"Joe was fun to live with. I remember one day - I think my daughter must have been about five or six - and we woke up and it was a beautiful morning, and Joe said, 'No school today. We are going down to Cornwall for the day'. He lived life for the moment."
Does Lucinda live in the moment? "I wish I did. I try. I do try! I hear Joe's voice the whole time, saying, 'Go for it. Go on. Just say yes. F**k it. Why not?'"
And why not? "Exactly, exactly. And that's what his early death should teach us. He was 50. 'Just go for it! Say yes!'" Lucinda says, echoing the love of her life.
Were Lucinda's parents the reason why she finds it difficult to go for it. "No, funnily enough, they were huge fun. My parents came of age in the early 1960s. My dad is an architect. My dad is still around. He is 78 years of age. My parents had me young. He is still working."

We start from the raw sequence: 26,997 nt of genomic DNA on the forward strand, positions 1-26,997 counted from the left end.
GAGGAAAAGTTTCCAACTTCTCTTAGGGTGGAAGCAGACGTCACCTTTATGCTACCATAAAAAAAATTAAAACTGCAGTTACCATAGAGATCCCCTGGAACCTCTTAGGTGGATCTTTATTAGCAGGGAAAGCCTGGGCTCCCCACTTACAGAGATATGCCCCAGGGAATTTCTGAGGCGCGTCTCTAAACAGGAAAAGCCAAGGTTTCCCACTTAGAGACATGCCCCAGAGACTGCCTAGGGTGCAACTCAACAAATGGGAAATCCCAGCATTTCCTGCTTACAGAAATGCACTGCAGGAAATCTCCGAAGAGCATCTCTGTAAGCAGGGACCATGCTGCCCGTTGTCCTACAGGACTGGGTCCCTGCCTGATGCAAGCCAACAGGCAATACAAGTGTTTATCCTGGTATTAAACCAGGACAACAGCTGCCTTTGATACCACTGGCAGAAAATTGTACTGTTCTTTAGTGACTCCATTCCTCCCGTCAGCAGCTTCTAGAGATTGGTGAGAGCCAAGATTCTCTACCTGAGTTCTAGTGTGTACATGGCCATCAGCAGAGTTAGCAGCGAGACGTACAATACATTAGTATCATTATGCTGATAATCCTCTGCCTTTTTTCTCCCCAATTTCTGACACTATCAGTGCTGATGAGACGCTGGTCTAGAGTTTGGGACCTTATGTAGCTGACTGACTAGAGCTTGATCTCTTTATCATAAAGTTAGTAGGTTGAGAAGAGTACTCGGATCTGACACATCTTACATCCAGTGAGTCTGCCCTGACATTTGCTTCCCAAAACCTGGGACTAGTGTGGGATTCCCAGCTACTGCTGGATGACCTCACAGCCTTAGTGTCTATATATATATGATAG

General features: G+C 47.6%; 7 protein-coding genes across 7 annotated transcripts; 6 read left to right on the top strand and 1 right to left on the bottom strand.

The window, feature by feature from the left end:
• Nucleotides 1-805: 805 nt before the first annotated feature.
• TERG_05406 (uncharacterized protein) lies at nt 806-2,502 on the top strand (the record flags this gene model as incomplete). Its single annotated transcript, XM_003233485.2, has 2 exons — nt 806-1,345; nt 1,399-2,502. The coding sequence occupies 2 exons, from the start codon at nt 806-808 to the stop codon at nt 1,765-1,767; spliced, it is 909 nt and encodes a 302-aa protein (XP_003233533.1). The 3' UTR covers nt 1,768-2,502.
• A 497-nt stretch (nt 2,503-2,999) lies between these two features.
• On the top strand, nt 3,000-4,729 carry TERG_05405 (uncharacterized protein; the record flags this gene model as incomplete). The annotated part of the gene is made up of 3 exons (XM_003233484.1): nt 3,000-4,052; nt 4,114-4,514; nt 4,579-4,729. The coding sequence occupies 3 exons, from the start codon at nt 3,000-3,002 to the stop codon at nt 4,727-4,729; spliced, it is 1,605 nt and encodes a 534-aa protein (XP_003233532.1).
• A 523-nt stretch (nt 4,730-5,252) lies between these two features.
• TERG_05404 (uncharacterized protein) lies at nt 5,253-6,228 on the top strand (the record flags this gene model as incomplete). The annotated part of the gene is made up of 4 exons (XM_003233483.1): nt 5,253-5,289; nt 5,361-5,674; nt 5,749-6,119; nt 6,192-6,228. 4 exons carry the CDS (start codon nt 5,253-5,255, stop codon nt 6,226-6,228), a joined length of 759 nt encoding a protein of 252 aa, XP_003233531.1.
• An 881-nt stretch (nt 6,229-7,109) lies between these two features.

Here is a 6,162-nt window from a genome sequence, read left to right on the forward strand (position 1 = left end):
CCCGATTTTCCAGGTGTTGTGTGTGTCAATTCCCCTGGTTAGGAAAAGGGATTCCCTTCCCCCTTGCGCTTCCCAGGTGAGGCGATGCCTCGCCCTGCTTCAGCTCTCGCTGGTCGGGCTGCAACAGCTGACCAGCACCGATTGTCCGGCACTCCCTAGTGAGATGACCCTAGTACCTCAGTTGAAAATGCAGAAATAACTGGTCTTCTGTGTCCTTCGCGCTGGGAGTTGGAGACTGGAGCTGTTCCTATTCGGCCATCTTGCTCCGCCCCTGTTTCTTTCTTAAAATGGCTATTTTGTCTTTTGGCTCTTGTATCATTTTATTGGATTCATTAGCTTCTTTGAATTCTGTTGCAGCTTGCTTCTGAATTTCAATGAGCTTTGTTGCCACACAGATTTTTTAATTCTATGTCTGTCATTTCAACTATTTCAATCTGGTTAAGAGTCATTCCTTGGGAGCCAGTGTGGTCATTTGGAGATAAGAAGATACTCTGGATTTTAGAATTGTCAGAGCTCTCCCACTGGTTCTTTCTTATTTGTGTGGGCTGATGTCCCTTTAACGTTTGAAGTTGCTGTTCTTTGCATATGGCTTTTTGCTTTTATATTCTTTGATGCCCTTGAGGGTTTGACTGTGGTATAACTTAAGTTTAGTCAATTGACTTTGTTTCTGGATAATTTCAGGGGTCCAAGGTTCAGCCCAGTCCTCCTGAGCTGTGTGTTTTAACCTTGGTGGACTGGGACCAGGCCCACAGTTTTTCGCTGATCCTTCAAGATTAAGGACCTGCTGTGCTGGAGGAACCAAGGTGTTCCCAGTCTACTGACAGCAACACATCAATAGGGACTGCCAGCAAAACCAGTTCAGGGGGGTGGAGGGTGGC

Her father Gavin is, she says, partially slighted, almost blind, and has been since his late 20s. "He makes buildings disabled-friendly. He has had wonderful projects - everything from Kensington Palace to public transport systems. He understands the colours that the blind can see."
Lucinda's mother Zara died a few years ago. "She came from an old aristocratic English family, if you like. She was a model. She modelled for a bit and was quite heavily involved in social work in London. She was lovely. I loved her."
And presumably her parents loved Joe? "They absolutely loved Joe. Everyone loved him," Lucinda says, adding that her grandmother Daphne's passion was horseracing and the first time Joe met her, she was just sitting there with the television on, watching the horse-racing. "Joe just sat down and watched it with her. I asked him, 'Do you know anything about horse-racing?' And he said, 'No!'"